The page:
City of Defiance. Mirror.co.uk
CITY OF DEFIANCE
Mar 25 2003, Anton Antonowicz reporting from Saddam’s blitzed capital of Baghdad.
The splendour of the blue, yellow, green and turquoise mosque at the top of Nidhal Street — Struggle Street in English — is posed like a preening beauty in the midst of madness.
Baghdad’s air is full of smoke from the burning oil dumps on its outskirts.. Some 12 of them, lit by the Iraqis to confuse the bombers.. Maybe it has served some purpose, but still the bombs fall, adding smoke to smoke.. And we all wonder what is really left to destroy now.
But one thing remains — the spirit of ordinary people trying to carry on living in this battered city.. The spirit, the beauty of waking each morning and laughing for the relief of it all.
The spirit, the beauty of a magnificent building standing fast against an angry sky, be it the ancient Shahid mosque on Baghdad’s Struggle Street or the similar image of St Paul’s Cathedral in London during World War Two.
After 120 hours of this remorseless, relentless, convulsive violence I now have an inkling of what it must have been like for those men, women and children in the Blitz of 60 years ago.. It is not to stand alongside them.. Theirs was a much longer story.. And the bombs which rained among them were random, scattered things.
Baghdad is luckier — no matter how hard the regime here insists that the main victims are civilians.. We can at least assure ourselves that most of the targets are specific and, with luck, we are not on anyone’s hit list.
It’s the best we’ve got and we’re all getting on with it.. Whether Arab or European, Christian or Muslim. Forget the government of this country and focus on its people.
They have had suffering enough for a generation.. But they are generous, kind, polite and warm-hearted.. They appear to be genuinely interested in my country.. They enjoy American films.. They are daft about Robert de Niro, Al Pacino and Clint Eastwood.
But they are prouder of their own country, a deeply-held intrinsic pride in Baghdad, a civilisation 9,000 years older than Uncle Sam.. This is no urban population waiting to throw flowers at the feet of “liberators”.. They just want the whole thing to end.. The other day I stood on the banks of the Tigris while a mob bayed for the blood of a downed enemy pilot they thought was hiding in the papyrus reeds.. And I, an obvious pale-faced Westerner, felt completely safe.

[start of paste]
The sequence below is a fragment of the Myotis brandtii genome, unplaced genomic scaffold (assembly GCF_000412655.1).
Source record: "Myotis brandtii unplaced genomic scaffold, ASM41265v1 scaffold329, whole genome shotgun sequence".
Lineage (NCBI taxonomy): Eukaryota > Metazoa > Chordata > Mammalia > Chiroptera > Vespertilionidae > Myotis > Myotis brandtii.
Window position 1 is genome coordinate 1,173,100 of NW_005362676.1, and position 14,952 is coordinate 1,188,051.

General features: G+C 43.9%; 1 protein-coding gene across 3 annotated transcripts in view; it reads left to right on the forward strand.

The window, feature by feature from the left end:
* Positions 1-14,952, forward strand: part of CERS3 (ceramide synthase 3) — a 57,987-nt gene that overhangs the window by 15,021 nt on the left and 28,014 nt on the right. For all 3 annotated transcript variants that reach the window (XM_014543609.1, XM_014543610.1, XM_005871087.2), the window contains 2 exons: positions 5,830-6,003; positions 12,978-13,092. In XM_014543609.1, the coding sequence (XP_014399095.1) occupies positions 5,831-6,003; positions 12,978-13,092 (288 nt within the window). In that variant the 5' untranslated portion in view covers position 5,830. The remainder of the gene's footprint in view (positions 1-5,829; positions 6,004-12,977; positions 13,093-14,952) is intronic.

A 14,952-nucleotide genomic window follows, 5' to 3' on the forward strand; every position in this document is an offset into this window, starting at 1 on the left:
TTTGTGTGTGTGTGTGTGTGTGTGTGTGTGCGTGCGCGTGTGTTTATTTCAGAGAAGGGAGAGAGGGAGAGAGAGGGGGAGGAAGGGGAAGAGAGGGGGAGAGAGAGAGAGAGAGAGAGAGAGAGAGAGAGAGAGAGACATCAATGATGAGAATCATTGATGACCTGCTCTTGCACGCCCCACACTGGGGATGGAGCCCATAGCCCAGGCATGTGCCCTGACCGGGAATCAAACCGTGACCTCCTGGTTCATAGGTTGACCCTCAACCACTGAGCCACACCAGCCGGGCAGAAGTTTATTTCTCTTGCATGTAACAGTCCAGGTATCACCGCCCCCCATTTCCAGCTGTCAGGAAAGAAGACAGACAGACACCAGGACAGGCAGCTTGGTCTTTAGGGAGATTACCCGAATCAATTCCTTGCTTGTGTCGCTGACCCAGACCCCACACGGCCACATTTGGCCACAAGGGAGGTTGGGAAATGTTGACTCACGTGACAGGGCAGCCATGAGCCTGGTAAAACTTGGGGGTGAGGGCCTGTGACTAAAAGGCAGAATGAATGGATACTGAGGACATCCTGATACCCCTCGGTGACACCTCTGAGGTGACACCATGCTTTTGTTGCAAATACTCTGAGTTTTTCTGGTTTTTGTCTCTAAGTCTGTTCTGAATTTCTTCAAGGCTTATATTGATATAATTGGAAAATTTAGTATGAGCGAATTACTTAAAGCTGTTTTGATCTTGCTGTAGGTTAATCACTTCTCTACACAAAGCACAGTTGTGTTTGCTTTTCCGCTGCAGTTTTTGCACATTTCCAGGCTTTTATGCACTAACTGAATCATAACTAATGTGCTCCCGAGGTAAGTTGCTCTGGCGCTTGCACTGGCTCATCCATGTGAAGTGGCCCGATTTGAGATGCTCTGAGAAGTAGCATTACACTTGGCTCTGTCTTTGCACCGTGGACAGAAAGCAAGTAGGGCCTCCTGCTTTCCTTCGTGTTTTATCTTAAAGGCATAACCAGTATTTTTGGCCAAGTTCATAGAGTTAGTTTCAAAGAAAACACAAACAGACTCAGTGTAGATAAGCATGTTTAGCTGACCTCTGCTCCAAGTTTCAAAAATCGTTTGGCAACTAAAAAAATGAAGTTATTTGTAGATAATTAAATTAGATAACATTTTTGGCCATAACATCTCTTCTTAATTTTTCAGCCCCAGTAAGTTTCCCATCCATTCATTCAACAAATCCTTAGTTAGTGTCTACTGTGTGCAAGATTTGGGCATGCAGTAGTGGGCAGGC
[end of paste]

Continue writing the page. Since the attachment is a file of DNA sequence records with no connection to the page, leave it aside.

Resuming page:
I forced my way to military checkpoints in sensitive areas and, for the most part the guards laugh, say Salaam and usher me past.. There is a knock on my door and Sa’ala, a driver at the beginning and a friend now, brings me hot roast chicken, salad and bread because: “Mr Anton, you have to eat properly.”
Only after this does he go attend to his wife and family.. He says: “Believe me, we’re okay.. We are more used to this kind of thing than you.”. You cannot argue with that.. Bombs may be rocking the hotel, but Jamal the nine-year-old shoeshine boy has only one thought.
“Mister, shoe...polish...” he says in his high-pitched almost conspiratorial way.. I say fine.. And he starts buffing away, looking up with a big grimy smile and saying “Gimme 50 dollars mister”.. You give him 50p instead and it disappears faster than a mouse in a hole.
SPLENDOUR: Mosque in Baghdad stands out amid the chaos.
It is 1.30pm when another bomb explodes north west of the city.. Two hours later we are taken to Al-Nuaman Hospital to see the casualties.. There 29 altogether, from Al-Adhamiea, a residential area which houses one of the president’s palaces.
We are not told precisely what was the target or landing place of this missile.. But the victims are clear enough.. Ordinary city dwellers trying to cope with another day — and now this.. Zina Sabah, 22, holds her four-year-old Mina who suffered head and face wounds.. Her daughter’s legs and feet were hit by shrapnel as the two walked from the shops.
LIFE GOES ON: Baghdad children play on the streets of their city after another bombing raid.
Seven-year-old Shehed — her name means Honey — Khalil was playing in the garden.. Now she’s lying in an emergency room with head and hand injuries.. Walid Aziz, 52, says he was trying to buy a present for his daughter’s birthday.. But this happened instead.. Ordinary people doing ordinary things.